Near twin centuries

But that ending came not before another show-piece effort from Mendis who came within a whisker of making twin centuries in his debut Test at Lord’s. Had he done so he would have joined the famous George Headley as only the second in the game’s history to do so. Mendis biffed the bowling with such gay abandon, he made 94 in 97 balls in just over two hours of batting, while reducing Botham to bowling off spin off just two paces, as the effort of a run up wasn’t worth it. Apart from Mendis, the white-helmeted Amal Silva contributed to the score with an unbeaten 102. It was his maiden first class hundred and in only his second Test match.


Unprecedented publicity

No one would deny Sri Lanka’s magnificent showing at Lord’s added considerably to their rising cricketing stock. In fact, no amount of Ambassadors or Politicians could have matched or done more to get their country such creditworthy mention in every single major English newspaper and every single BBC World Service news bulletin for the better part of a week. Had they a more penetrative attack and had their fielding been consistently sharper, the Lankans might have pulled off an improbable win and added to England’s woeful record of losing every single Test match that summer. Though drawn, England were at the receiving end for most of the match and deserved the sobriquet of possibly, the weakest Test team among the seven Test playing nations at the time. While it was an unforgettable Test match for the Sri Lankans, for England the experience was a bolt out of the blue and brought down the curtain on a most forgettable summer.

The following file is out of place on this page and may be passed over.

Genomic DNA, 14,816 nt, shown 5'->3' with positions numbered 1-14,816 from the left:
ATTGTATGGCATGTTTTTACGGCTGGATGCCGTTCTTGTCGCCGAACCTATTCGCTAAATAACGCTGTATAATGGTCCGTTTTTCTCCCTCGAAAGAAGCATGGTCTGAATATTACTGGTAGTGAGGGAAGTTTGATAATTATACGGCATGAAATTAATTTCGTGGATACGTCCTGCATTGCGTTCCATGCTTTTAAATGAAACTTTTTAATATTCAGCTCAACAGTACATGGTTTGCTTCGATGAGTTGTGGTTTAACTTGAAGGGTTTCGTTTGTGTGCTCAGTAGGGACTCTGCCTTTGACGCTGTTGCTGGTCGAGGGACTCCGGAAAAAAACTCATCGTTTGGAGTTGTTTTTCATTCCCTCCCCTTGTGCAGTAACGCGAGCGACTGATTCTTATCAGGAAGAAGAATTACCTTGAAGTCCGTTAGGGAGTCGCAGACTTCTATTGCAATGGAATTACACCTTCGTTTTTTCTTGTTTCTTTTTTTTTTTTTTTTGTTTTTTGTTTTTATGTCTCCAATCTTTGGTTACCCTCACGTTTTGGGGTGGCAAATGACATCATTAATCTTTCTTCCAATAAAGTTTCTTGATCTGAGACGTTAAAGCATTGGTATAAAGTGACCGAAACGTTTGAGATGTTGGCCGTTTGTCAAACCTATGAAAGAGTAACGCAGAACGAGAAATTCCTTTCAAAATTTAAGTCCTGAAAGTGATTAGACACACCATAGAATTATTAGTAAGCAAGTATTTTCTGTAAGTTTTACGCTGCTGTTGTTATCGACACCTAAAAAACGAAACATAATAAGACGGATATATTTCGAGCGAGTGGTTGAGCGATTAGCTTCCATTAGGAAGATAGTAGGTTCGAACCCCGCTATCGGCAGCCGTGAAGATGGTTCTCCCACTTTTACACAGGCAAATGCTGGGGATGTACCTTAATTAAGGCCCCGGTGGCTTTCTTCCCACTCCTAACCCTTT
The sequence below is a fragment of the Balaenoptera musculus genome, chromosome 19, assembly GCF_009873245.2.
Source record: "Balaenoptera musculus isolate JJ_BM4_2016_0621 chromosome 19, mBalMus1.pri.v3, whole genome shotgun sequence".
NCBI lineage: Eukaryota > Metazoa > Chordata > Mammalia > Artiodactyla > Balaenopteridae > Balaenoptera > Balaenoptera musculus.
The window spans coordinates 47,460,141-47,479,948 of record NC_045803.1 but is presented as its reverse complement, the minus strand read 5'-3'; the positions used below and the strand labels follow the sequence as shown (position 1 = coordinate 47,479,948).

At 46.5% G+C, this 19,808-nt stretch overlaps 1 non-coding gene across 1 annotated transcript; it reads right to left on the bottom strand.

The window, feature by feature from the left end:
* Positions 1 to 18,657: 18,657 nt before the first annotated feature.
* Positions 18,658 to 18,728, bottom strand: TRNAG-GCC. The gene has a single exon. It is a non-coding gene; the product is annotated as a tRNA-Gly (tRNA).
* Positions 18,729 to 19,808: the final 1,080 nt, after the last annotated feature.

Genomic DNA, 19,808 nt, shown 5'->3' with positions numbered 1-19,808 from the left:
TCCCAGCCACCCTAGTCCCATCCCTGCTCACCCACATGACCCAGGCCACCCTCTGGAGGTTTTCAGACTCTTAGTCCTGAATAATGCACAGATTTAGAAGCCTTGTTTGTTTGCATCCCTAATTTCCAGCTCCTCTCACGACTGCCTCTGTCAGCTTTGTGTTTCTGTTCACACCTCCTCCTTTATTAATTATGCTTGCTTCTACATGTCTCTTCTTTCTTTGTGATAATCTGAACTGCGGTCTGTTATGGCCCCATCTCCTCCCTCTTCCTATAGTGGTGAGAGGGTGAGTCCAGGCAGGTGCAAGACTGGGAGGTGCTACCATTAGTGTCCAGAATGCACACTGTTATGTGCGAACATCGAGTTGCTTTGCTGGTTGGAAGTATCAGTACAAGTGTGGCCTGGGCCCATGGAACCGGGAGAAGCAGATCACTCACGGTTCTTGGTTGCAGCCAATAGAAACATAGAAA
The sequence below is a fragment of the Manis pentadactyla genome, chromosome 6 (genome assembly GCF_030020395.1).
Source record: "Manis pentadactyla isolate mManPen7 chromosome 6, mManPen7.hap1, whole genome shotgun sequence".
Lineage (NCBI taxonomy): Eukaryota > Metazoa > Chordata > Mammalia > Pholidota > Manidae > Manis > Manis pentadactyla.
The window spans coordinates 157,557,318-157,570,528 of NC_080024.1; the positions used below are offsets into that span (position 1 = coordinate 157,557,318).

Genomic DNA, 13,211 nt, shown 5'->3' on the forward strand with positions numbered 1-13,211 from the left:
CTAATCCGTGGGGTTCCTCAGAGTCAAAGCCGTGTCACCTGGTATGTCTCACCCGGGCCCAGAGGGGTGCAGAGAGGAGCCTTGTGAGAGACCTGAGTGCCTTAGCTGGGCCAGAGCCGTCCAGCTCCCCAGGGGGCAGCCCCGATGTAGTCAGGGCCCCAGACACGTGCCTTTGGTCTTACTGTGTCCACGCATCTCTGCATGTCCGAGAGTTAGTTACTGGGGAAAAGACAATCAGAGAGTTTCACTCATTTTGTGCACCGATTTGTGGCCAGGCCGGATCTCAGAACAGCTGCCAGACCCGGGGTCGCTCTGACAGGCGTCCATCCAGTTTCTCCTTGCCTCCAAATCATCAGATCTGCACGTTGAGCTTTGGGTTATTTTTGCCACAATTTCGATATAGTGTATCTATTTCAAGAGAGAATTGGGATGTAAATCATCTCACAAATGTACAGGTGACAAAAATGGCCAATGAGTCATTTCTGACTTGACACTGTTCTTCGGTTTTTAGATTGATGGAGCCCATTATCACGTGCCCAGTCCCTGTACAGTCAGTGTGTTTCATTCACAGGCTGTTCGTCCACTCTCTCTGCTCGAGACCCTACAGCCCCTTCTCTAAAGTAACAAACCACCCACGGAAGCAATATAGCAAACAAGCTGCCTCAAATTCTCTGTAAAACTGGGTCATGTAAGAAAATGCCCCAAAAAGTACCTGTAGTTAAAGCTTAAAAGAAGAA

Selection impasse continues 



by Rex Clementine  

Sri Lanka Cricket and Ministry of Sports are at daggers drawn and virtually naming of new selectors has become impossible after SLC submitted the same set of names to be reappointed. SLC wants a fresh term for Pramodaya Wickramasinghe under whose tenure the team won the Asia Cup. The Sports Ministry meanwhile wants Wicky gone. Among other things, they aren’t happy that he retained Danushka Gunatilleke on tour after he was injured during the World Cup. The top order batsman brought international shame to the country after his arrest in Sydney. He was charged with sexual assault.   In order to break the deadlock, the Sports Ministry now  wants to issue a gazette and call for interested former players to apply. The age old practice has been for SLC to advertise for the post and among the applicants, ten names are handpicked and sent to the Sports Ministry, which then chooses five out of those ten names and appoint them as selectors. But it’s all going to change now. The board will no longer have a say on selections. The selectors are answerable to the Ministry of Sports. But the board will pay their salaries. This is not an ideal situation and let’s hope it’s just a one off. SLC should have known better and instead of going on a collision course should have negotiated for a better deal.

Getting selectors to apply is never the ideal thing. Greg Chappell was a selector of Australia for a long period of time and if someone had asked him to apply he would have given that person a piece of his mind. Chappell’s role was a unique one from rest of the panel. He was responsible to alert the selectors on the next biggest talent in the country having scrutinized a player.

Similarly a Sidath Wettimuny, an Aravinda de Silva or  a Marvan Atapattu aren’t going to apply for the post of selector. They’ll come and serve if protocols are followed and obviously they would want a free hand. That’s the best way forward too. Surely you don’t want your best brains left behind simply because they didn’t apply for a post. What’s it with Wicky that he wants to hold onto this post so much. He needs to learn to let go. He’s anyway known as someone who’ll not take a backward step but what about little Kalu? Now that’s a man who is very conscious about his  reputation. If the system doesn’t want you, then there’s no point in hanging around. Take a break and make a comeback when there’s an opportunity. The present selectors maybe feeling that they have done a good job and need a fresh term. Well it doesn’t always happen that way.